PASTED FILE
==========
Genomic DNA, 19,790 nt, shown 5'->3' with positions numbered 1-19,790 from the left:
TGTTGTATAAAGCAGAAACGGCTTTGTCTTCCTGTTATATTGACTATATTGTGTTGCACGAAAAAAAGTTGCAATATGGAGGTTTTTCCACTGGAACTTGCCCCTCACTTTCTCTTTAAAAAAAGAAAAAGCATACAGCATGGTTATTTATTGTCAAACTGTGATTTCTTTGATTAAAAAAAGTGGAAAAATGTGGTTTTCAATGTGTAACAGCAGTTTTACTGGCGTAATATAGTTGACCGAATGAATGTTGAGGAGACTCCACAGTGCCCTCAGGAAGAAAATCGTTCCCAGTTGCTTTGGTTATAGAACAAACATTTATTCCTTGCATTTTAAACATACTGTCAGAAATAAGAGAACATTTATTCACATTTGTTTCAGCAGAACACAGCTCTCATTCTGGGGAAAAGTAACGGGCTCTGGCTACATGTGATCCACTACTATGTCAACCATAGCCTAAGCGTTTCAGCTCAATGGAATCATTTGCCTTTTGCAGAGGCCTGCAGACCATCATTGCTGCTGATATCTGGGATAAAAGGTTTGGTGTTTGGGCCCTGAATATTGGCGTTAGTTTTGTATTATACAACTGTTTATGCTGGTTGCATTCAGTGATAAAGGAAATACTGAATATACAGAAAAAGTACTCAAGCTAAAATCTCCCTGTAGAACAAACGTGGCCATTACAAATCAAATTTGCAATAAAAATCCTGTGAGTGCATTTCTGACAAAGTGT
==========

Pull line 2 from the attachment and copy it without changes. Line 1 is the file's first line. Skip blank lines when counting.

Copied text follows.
TGTTGTATAAAGCAGAAACGGCTTTGTCTTCCTGTTATATTGACTATATTGTGTTGCACGAAAAAAAGTTGCAATATGGAGGTTTTTCCACTGGAACTTGCCCCTCACTTTCTCTTTAAAAAAAGAAAAAGCATACAGCATGGTTATTTATTGTCAAACTGTGATTTCTTTGATTAAAAAAAGTGGAAAAATGTGGTTTTCAATGTGTAACAGCAGTTTTACTGGCGTAATATAGTTGACCGAATGAATGTTGAGGAGACTCCACAGTGCCCTCAGGAAGAAAATCGTTCCCAGTTGCTTTGGTTATAGAACAAACATTTATTCCTTGCATTTTAAACATACTGTCAGAAATAAGAGAACATTTATTCACATTTGTTTCAGCAGAACACAGCTCTCATTCTGGGGAAAAGTAACGGGCTCTGGCTACATGTGATCCACTACTATGTCAACCATAGCCTAAGCGTTTCAGCTCAATGGAATCATTTGCCTTTTGCAGAGGCCTGCAGACCATCATTGCTGCTGATATCTGGGATAAAAGGTTTGGTGTTTGGGCCCTGAATATTGGCGTTAGTTTTGTATTATACAACTGTTTATGCTGGTTGCATTCAGTGATAAAGGAAATACTGAATATACAGAAAAAGTACTCAAGCTAAAATCTCCCTGTAGAACAAACGTGGCCATTACAAATCAAATTTGCAATAAAAATCCTGTGAGTGCATTTCTGACAAAGTGT